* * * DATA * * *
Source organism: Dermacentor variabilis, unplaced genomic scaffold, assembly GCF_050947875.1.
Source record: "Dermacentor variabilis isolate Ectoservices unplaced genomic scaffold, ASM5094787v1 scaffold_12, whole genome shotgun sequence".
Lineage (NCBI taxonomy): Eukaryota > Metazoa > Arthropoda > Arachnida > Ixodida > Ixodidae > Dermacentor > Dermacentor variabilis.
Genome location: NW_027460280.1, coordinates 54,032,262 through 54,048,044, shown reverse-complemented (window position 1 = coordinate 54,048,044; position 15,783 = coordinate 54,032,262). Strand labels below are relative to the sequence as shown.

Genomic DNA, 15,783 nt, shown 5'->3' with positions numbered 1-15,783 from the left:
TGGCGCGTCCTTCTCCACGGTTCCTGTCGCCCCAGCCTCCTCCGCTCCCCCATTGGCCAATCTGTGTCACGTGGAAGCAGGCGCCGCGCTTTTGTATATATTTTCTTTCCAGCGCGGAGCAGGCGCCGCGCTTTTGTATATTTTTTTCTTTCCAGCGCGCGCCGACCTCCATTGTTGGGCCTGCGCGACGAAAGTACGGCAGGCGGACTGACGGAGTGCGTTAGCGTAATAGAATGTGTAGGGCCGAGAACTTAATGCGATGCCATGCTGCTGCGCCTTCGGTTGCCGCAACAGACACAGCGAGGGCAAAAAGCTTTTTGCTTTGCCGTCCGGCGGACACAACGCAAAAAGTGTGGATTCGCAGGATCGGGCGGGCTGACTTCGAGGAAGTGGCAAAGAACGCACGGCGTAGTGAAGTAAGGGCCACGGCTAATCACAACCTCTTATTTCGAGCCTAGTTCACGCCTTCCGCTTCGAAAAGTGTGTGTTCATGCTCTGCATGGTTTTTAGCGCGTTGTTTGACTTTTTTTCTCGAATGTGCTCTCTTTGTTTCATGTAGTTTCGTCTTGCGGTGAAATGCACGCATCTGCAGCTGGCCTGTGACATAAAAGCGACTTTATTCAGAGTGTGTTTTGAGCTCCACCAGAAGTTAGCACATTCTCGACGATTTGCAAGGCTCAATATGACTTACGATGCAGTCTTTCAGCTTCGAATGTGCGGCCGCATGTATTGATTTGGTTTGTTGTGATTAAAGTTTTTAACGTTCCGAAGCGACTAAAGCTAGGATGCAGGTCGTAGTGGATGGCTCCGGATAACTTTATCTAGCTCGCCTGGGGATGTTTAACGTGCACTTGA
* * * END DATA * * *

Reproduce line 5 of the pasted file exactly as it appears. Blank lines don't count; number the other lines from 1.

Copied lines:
Genomic DNA, 15,783 nt, shown 5'->3' with positions numbered 1-15,783 from the left: